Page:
What To Do When You’re Called “Overqualifiedâ€


Douglas writes:
I don’t think I’ve seen this issue in your blog before. I’ve been in the
same career — banking — for about 10 years now. I am looking for a
new job but find that the response I get from many of the employers is
either none or that I am overqualified. I love what I do so why should I
change? What should I do?



The Career Doctor responds:
There’s a dirty little secret in job-hunting and if you’re a job-seeker with
several years of experience — or worse in middle management — you may
have been exposed to it as Douglas has. What is it? It’s the label hiring
managers put on mid-career job-seekers who appear to have one of
three flaws: too many years of experience too much education and/or
too highly paid in current or previous job. Yes it’s the label many
job-seekers fear: being overqualified. Overqualified is code for “will not
fit the current position” — and be forewarned that it is a difficult label to
overcome.
What can you do to overcome this unfair label? Unlike other job-hunting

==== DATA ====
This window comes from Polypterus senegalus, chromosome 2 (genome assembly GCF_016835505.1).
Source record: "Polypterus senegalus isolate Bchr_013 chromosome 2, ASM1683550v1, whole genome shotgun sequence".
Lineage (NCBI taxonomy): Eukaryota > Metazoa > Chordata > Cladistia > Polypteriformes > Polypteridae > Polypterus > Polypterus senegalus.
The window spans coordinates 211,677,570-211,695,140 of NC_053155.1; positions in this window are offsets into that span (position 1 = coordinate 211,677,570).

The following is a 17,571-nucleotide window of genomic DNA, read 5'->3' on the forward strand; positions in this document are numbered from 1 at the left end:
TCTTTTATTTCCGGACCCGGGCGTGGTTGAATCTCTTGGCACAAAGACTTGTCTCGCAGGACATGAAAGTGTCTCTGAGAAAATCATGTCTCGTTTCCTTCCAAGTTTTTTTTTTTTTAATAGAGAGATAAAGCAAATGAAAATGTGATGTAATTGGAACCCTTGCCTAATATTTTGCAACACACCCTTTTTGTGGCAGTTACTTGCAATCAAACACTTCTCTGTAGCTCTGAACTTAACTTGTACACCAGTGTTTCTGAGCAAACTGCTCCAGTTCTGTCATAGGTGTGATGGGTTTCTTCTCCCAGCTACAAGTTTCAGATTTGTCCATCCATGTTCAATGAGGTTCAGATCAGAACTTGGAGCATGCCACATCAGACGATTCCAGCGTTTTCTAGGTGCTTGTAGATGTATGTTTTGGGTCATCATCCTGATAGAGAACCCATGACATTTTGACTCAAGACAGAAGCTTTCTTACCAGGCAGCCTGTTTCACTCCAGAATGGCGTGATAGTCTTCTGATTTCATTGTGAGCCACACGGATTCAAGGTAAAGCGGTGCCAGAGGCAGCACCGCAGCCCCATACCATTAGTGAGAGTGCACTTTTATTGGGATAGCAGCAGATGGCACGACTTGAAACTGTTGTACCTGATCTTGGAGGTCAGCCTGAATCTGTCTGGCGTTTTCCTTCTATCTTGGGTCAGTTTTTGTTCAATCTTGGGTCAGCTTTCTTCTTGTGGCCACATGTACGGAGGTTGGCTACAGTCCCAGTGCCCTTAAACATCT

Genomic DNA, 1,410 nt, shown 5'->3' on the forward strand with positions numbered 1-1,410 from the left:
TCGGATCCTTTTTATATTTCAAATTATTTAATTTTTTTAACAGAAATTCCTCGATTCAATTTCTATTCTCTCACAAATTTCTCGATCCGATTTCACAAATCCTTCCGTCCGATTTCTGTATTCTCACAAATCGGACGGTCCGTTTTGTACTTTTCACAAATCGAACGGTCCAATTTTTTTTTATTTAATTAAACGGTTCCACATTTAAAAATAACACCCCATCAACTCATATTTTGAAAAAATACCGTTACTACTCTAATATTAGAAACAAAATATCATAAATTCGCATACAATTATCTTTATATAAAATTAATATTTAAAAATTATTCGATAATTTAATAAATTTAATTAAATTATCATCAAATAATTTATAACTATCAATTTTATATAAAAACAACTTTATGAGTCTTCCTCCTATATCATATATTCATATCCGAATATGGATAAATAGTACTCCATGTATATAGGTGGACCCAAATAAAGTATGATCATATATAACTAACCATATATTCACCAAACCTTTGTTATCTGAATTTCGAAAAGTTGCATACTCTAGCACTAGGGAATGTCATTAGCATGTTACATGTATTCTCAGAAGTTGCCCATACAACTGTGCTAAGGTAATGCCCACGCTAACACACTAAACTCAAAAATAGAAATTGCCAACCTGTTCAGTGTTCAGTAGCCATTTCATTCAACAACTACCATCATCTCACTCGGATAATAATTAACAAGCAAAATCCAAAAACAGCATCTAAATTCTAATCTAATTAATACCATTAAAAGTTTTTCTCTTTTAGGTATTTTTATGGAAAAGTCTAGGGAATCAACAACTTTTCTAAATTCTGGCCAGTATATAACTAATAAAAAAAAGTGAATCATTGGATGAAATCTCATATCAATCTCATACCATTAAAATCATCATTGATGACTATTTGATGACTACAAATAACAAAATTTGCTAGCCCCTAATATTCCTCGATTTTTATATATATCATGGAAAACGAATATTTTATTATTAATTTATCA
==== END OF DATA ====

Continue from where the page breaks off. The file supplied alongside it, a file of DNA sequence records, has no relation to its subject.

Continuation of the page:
problems or negatives if you feel you are going to be labeled as
overqualified you must be proactive. You will probably need to develop
an entirely new job-search strategy- – changing the way you write your
resumes and cover letters as well as how you sell yourself in job interviews.
Here are just some of the tactics you’ll need to use in implementing this
strategy:

  1. Let your network speak for you. Nothing you could say about
    yourself is stronger than a recommendation from someone who knows
    you and can recommend you. The ideal scenario is for you to use your
    network to find someone within the organization and let that person
    make the first pitch for you.

  2. Focus more on skills and accomplishments than job titles. Use
    the employer’s own words — from the job description — to show how your
    skills match perfectly while at the same time downplaying skills not
    required for this job.

  3. Take salary off the table. Make it clear from the beginning that you
    are completely flexible about salary — and that your previous salary is
    of no relevance to your current job search.

  4. Reveal financial advantages of hiring you. If salary looks to be
    a concern use specific examples from your past experiences to show
    how you increased revenue generation and/or cut costs/realized
    increased savings.

  5. Emphasize teamwork and personality. Demonstrate that you are
    a team player — that the success of the team is more important than
    any of the individual team members.

Read more — including five more tactics you can use — in my article
Fighting
the Overqualified Label: 10 Tactics for a Successful Job-Search
.